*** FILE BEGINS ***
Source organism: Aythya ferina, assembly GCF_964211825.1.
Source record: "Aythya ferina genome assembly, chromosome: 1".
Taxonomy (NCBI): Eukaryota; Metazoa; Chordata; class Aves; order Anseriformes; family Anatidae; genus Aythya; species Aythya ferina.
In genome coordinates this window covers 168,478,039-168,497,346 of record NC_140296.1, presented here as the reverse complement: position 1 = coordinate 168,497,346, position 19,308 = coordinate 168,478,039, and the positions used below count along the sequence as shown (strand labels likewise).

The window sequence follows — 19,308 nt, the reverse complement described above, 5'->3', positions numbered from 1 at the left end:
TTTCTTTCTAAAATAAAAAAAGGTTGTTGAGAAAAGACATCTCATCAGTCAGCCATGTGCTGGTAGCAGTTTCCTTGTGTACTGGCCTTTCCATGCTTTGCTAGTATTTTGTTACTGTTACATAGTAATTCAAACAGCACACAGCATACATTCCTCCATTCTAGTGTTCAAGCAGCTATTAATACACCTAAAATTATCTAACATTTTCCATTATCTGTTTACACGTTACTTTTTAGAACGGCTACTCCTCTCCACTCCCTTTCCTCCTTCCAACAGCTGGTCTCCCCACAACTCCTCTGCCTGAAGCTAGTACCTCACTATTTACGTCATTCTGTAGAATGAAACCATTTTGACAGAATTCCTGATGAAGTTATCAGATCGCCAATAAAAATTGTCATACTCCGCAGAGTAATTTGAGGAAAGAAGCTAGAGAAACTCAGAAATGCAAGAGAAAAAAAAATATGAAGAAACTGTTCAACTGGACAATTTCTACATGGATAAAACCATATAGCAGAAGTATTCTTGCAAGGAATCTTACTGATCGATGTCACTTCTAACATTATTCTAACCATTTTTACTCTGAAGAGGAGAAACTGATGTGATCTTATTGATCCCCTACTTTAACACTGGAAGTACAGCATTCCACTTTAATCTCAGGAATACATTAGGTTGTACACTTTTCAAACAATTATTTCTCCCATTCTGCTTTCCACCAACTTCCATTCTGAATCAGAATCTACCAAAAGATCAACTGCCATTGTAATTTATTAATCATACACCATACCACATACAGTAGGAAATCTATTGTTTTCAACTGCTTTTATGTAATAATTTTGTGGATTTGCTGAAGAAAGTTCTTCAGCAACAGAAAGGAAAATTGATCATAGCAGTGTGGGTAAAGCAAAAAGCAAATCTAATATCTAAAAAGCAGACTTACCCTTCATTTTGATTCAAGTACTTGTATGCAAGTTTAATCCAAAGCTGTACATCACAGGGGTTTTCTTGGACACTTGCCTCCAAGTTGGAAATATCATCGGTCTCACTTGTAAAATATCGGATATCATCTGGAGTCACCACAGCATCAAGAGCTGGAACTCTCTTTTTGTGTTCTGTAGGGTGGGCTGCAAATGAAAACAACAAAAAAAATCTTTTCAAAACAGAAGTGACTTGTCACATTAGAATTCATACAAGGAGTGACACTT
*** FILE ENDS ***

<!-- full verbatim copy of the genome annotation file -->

Source organism: Aythya ferina, assembly GCF_964211825.1.
Source record: "Aythya ferina genome assembly, chromosome: 1".
Taxonomy (NCBI): Eukaryota; Metazoa; Chordata; class Aves; order Anseriformes; family Anatidae; genus Aythya; species Aythya ferina.
In genome coordinates this window covers 168,478,039-168,497,346 of record NC_140296.1, presented here as the reverse complement: position 1 = coordinate 168,497,346, position 19,308 = coordinate 168,478,039, and the positions used below count along the sequence as shown (strand labels likewise).

The window sequence follows — 19,308 nt, the reverse complement described above, 5'->3', positions numbered from 1 at the left end:
TTTCTTTCTAAAATAAAAAAAGGTTGTTGAGAAAAGACATCTCATCAGTCAGCCATGTGCTGGTAGCAGTTTCCTTGTGTACTGGCCTTTCCATGCTTTGCTAGTATTTTGTTACTGTTACATAGTAATTCAAACAGCACACAGCATACATTCCTCCATTCTAGTGTTCAAGCAGCTATTAATACACCTAAAATTATCTAACATTTTCCATTATCTGTTTACACGTTACTTTTTAGAACGGCTACTCCTCTCCACTCCCTTTCCTCCTTCCAACAGCTGGTCTCCCCACAACTCCTCTGCCTGAAGCTAGTACCTCACTATTTACGTCATTCTGTAGAATGAAACCATTTTGACAGAATTCCTGATGAAGTTATCAGATCGCCAATAAAAATTGTCATACTCCGCAGAGTAATTTGAGGAAAGAAGCTAGAGAAACTCAGAAATGCAAGAGAAAAAAAAATATGAAGAAACTGTTCAACTGGACAATTTCTACATGGATAAAACCATATAGCAGAAGTATTCTTGCAAGGAATCTTACTGATCGATGTCACTTCTAACATTATTCTAACCATTTTTACTCTGAAGAGGAGAAACTGATGTGATCTTATTGATCCCCTACTTTAACACTGGAAGTACAGCATTCCACTTTAATCTCAGGAATACATTAGGTTGTACACTTTTCAAACAATTATTTCTCCCATTCTGCTTTCCACCAACTTCCATTCTGAATCAGAATCTACCAAAAGATCAACTGCCATTGTAATTTATTAATCATACACCATACCACATACAGTAGGAAATCTATTGTTTTCAACTGCTTTTATGTAATAATTTTGTGGATTTGCTGAAGAAAGTTCTTCAGCAACAGAAAGGAAAATTGATCATAGCAGTGTGGGTAAAGCAAAAAGCAAATCTAATATCTAAAAAGCAGACTTACCCTTCATTTTGATTCAAGTACTTGTATGCAAGTTTAATCCAAAGCTGTACATCACAGGGGTTTTCTTGGACACTTGCCTCCAAGTTGGAAATATCATCGGTCTCACTTGTAAAATATCGGATATCATCTGGAGTCACCACAGCATCAAGAGCTGGAACTCTCTTTTTGTGTTCTGTAGGGTGGGCTGCAAATGAAAACAACAAAAAAAATCTTTTCAAAACAGAAGTGACTTGTCACATTAGAATTCATACAAGGAGTGACACTT